Problem: Consider the following values for enthalpy of vaporization (kJ/mol) of several organic substances.Use intermolecular forces, including hydrogen-bonding interactions where applicable, to explain your responses.

FREE Expert Solution

We’re being asked to use intermolecular forces to explain the difference in enthalpy values of the given compounds.

The intermolecular forces are responsible for holding the liquid together. The enthalpy of vaporization is, roughly, a measure of how much energy is required to break those intermolecular forces apart. 

That is, the stronger the intermolecular forces, the larger the enthalpy of vaporization will be.


Recall that we have different intermolecular forces:


Intermolecular Forces (IMF) are the attractive forces between 2 molecules.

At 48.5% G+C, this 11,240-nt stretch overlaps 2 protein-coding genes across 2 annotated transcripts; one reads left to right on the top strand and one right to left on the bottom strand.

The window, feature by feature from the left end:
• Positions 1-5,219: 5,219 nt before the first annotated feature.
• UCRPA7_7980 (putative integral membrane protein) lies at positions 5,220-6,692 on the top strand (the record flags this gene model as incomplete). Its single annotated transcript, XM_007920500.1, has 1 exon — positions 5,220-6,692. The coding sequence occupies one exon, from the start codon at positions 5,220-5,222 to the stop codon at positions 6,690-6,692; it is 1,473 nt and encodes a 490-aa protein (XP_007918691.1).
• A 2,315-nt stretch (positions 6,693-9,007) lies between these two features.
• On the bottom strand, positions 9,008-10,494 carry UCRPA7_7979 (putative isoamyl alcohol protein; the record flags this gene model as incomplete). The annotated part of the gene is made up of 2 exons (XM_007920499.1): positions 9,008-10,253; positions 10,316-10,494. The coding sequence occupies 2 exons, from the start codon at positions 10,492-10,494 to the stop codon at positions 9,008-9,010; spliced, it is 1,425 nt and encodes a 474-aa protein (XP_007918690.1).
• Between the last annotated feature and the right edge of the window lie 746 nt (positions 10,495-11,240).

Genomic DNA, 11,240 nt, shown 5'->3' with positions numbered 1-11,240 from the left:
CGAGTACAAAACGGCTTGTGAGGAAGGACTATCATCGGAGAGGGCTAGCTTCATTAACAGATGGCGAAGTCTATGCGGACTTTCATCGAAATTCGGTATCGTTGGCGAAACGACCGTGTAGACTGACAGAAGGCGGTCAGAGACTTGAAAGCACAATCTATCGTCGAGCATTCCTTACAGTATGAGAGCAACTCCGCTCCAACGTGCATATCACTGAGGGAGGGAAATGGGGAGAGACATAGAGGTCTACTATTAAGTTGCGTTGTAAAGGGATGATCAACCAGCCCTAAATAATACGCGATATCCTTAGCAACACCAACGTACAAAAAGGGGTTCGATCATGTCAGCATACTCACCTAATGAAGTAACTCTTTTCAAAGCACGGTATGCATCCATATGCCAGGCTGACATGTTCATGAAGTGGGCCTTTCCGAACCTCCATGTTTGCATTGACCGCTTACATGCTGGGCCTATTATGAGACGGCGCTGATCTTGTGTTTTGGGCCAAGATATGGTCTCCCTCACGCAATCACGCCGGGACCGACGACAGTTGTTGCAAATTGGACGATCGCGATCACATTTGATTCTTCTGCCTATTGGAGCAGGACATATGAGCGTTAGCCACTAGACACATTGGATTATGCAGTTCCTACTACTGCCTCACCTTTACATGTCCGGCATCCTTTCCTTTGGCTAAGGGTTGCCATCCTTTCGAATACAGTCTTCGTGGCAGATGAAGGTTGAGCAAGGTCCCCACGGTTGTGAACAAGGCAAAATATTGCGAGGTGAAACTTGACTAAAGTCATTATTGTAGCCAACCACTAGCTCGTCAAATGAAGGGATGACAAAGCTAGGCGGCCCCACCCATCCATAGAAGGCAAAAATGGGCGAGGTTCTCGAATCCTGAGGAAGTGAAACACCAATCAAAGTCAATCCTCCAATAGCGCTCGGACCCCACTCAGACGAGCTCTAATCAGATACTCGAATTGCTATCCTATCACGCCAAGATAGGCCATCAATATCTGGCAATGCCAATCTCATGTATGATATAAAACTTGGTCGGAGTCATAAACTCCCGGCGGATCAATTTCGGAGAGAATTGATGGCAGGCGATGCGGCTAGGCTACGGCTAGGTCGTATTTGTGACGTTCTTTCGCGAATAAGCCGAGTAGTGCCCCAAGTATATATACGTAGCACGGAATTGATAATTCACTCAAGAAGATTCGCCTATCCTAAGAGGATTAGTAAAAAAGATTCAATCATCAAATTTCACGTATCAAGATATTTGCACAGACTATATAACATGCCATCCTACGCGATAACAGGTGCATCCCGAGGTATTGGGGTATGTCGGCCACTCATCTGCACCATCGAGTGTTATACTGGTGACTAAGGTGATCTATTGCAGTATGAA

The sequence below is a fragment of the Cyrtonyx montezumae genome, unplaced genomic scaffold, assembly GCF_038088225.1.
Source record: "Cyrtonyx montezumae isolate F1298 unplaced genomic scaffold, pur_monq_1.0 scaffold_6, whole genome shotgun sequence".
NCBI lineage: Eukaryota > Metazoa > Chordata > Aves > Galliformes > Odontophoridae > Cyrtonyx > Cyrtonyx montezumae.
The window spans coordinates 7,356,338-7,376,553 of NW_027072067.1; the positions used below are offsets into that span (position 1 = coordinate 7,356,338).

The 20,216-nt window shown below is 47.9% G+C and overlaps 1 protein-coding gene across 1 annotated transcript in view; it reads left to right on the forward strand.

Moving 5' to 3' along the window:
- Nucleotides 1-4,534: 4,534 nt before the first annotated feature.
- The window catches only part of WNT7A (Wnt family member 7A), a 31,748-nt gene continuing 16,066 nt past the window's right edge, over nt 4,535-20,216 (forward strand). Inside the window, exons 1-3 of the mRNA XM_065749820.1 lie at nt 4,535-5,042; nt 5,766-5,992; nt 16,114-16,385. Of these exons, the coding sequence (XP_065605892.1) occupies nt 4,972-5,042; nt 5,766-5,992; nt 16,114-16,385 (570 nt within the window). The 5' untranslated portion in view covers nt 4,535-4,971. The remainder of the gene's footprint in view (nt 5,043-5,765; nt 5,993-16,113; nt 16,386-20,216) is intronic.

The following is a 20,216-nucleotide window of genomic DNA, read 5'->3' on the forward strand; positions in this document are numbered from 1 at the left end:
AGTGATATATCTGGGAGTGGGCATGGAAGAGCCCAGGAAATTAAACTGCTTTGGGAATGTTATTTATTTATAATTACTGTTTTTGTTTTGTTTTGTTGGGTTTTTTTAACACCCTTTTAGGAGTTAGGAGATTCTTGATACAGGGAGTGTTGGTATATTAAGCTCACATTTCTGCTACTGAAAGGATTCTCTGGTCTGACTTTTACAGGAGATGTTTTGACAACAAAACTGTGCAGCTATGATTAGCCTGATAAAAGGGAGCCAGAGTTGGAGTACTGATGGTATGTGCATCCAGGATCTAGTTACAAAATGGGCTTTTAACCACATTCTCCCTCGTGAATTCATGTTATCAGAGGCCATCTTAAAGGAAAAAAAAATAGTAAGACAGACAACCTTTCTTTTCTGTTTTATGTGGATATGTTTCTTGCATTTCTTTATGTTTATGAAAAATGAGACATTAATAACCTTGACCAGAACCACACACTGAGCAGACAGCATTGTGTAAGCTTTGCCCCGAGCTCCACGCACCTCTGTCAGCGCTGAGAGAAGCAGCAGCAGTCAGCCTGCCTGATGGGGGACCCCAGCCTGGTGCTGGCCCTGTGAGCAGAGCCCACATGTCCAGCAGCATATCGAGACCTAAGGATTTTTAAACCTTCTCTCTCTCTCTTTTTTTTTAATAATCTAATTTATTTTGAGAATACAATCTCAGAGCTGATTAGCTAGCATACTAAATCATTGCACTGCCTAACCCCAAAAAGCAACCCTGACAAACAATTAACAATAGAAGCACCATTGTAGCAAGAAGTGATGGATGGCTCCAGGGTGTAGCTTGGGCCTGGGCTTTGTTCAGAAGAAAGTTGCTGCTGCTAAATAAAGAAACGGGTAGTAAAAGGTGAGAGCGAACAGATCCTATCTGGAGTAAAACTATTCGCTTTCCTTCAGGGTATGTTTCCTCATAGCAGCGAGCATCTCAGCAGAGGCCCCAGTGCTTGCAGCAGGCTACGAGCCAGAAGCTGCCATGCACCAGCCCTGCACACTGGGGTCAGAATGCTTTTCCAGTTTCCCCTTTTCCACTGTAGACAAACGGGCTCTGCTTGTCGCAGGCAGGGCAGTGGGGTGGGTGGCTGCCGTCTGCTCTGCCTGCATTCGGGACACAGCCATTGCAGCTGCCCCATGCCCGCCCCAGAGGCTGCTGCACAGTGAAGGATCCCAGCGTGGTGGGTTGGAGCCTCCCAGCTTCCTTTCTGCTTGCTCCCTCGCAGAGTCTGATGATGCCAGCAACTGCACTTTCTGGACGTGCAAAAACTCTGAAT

Ion-dipole

strongest IMF
▪ deals with the attraction between an ion and a polar compound.

 Hydrogen Bonding

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Problem Details

Consider the following values for enthalpy of vaporization (kJ/mol) of several organic substances.

The acetaldehyde molecule has a central C double bonded above to O and single bonded left to CH3 and right to H. It has an enthalpy value of 30.4. The ethylene oxide molecule has a single-bonded triangle with O at the point and CH2 at the other two vertices. It has an enthalpy value of 28.5. The acetone molecule has a central C double bonded above to O and single bonded left and right to CH3. Its enthalpy value is 32.0. Cyclopropane has a single-bonded triangle with CH2 at all three vertices, and an enthalpy value of 24.7.

Use intermolecular forces, including hydrogen-bonding interactions where applicable, to explain your responses.

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